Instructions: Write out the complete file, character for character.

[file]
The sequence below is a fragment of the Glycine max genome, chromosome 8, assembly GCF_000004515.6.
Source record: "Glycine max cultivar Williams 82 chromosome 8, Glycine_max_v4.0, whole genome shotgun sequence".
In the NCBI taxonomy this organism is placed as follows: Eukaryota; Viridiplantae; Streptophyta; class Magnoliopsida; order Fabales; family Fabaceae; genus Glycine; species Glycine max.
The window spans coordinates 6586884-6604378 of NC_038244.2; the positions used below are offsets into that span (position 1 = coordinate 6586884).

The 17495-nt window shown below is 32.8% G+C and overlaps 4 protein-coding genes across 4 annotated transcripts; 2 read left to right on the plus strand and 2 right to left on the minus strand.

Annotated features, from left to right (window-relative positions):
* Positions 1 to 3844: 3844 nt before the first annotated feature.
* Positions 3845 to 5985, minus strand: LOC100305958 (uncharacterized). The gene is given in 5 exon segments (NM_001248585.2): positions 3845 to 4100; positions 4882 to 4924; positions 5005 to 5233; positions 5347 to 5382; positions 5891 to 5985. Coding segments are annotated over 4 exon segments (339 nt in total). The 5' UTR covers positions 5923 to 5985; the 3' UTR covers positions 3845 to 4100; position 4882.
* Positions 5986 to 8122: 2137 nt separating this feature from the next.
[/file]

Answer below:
The sequence below is a fragment of the Glycine max genome, chromosome 8, assembly GCF_000004515.6.
Source record: "Glycine max cultivar Williams 82 chromosome 8, Glycine_max_v4.0, whole genome shotgun sequence".
In the NCBI taxonomy this organism is placed as follows: Eukaryota; Viridiplantae; Streptophyta; class Magnoliopsida; order Fabales; family Fabaceae; genus Glycine; species Glycine max.
The window spans coordinates 6586884-6604378 of NC_038244.2; the positions used below are offsets into that span (position 1 = coordinate 6586884).

The 17495-nt window shown below is 32.8% G+C and overlaps 4 protein-coding genes across 4 annotated transcripts; 2 read left to right on the plus strand and 2 right to left on the minus strand.

Annotated features, from left to right (window-relative positions):
* Positions 1 to 3844: 3844 nt before the first annotated feature.
* Positions 3845 to 5985, minus strand: LOC100305958 (uncharacterized). The gene is given in 5 exon segments (NM_001248585.2): positions 3845 to 4100; positions 4882 to 4924; positions 5005 to 5233; positions 5347 to 5382; positions 5891 to 5985. Coding segments are annotated over 4 exon segments (339 nt in total). The 5' UTR covers positions 5923 to 5985; the 3' UTR covers positions 3845 to 4100; position 4882.
* Positions 5986 to 8122: 2137 nt separating this feature from the next.